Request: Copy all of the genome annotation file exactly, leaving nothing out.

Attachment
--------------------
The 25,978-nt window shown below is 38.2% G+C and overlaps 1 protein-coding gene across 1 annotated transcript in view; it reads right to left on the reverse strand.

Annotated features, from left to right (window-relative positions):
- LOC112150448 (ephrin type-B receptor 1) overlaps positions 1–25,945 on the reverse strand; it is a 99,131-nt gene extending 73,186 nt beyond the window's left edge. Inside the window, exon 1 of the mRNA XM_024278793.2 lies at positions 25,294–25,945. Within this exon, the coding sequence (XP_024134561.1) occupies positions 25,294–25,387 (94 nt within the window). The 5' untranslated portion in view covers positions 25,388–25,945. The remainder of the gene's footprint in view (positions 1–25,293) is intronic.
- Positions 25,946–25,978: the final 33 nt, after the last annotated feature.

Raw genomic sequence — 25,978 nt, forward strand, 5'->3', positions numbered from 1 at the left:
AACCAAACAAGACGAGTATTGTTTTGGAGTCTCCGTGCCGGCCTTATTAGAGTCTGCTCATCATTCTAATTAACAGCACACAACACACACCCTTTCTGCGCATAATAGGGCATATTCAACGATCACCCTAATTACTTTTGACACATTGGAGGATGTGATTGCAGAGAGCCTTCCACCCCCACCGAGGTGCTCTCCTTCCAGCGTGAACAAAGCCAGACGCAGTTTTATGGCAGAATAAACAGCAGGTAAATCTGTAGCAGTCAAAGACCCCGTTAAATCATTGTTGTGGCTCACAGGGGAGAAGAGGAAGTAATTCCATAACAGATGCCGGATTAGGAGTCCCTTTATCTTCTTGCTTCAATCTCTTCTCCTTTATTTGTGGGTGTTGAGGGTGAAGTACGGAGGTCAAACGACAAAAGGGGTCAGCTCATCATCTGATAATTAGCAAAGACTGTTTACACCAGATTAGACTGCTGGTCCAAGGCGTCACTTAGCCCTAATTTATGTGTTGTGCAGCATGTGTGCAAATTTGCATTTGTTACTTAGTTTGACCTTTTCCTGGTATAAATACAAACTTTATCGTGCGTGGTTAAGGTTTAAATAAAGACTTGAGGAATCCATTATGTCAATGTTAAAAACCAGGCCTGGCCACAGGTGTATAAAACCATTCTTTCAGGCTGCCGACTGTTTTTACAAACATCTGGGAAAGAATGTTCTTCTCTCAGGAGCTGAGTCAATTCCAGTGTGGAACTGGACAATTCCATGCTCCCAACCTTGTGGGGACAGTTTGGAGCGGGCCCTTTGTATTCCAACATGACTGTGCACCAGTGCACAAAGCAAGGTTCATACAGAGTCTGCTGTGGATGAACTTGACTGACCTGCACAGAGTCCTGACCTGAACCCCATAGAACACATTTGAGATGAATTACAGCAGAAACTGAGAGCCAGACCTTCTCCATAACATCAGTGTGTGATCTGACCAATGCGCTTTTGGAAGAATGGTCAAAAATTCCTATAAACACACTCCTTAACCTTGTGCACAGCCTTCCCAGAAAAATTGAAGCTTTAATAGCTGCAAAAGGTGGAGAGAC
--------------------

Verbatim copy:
The 25,978-nt window shown below is 38.2% G+C and overlaps 1 protein-coding gene across 1 annotated transcript in view; it reads right to left on the reverse strand.

Annotated features, from left to right (window-relative positions):
- LOC112150448 (ephrin type-B receptor 1) overlaps positions 1–25,945 on the reverse strand; it is a 99,131-nt gene extending 73,186 nt beyond the window's left edge. Inside the window, exon 1 of the mRNA XM_024278793.2 lies at positions 25,294–25,945. Within this exon, the coding sequence (XP_024134561.1) occupies positions 25,294–25,387 (94 nt within the window). The 5' untranslated portion in view covers positions 25,388–25,945. The remainder of the gene's footprint in view (positions 1–25,293) is intronic.
- Positions 25,946–25,978: the final 33 nt, after the last annotated feature.

Raw genomic sequence — 25,978 nt, forward strand, 5'->3', positions numbered from 1 at the left:
AACCAAACAAGACGAGTATTGTTTTGGAGTCTCCGTGCCGGCCTTATTAGAGTCTGCTCATCATTCTAATTAACAGCACACAACACACACCCTTTCTGCGCATAATAGGGCATATTCAACGATCACCCTAATTACTTTTGACACATTGGAGGATGTGATTGCAGAGAGCCTTCCACCCCCACCGAGGTGCTCTCCTTCCAGCGTGAACAAAGCCAGACGCAGTTTTATGGCAGAATAAACAGCAGGTAAATCTGTAGCAGTCAAAGACCCCGTTAAATCATTGTTGTGGCTCACAGGGGAGAAGAGGAAGTAATTCCATAACAGATGCCGGATTAGGAGTCCCTTTATCTTCTTGCTTCAATCTCTTCTCCTTTATTTGTGGGTGTTGAGGGTGAAGTACGGAGGTCAAACGACAAAAGGGGTCAGCTCATCATCTGATAATTAGCAAAGACTGTTTACACCAGATTAGACTGCTGGTCCAAGGCGTCACTTAGCCCTAATTTATGTGTTGTGCAGCATGTGTGCAAATTTGCATTTGTTACTTAGTTTGACCTTTTCCTGGTATAAATACAAACTTTATCGTGCGTGGTTAAGGTTTAAATAAAGACTTGAGGAATCCATTATGTCAATGTTAAAAACCAGGCCTGGCCACAGGTGTATAAAACCATTCTTTCAGGCTGCCGACTGTTTTTACAAACATCTGGGAAAGAATGTTCTTCTCTCAGGAGCTGAGTCAATTCCAGTGTGGAACTGGACAATTCCATGCTCCCAACCTTGTGGGGACAGTTTGGAGCGGGCCCTTTGTATTCCAACATGACTGTGCACCAGTGCACAAAGCAAGGTTCATACAGAGTCTGCTGTGGATGAACTTGACTGACCTGCACAGAGTCCTGACCTGAACCCCATAGAACACATTTGAGATGAATTACAGCAGAAACTGAGAGCCAGACCTTCTCCATAACATCAGTGTGTGATCTGACCAATGCGCTTTTGGAAGAATGGTCAAAAATTCCTATAAACACACTCCTTAACCTTGTGCACAGCCTTCCCAGAAAAATTGAAGCTTTAATAGCTGCAAAAGGTGGAGAGAC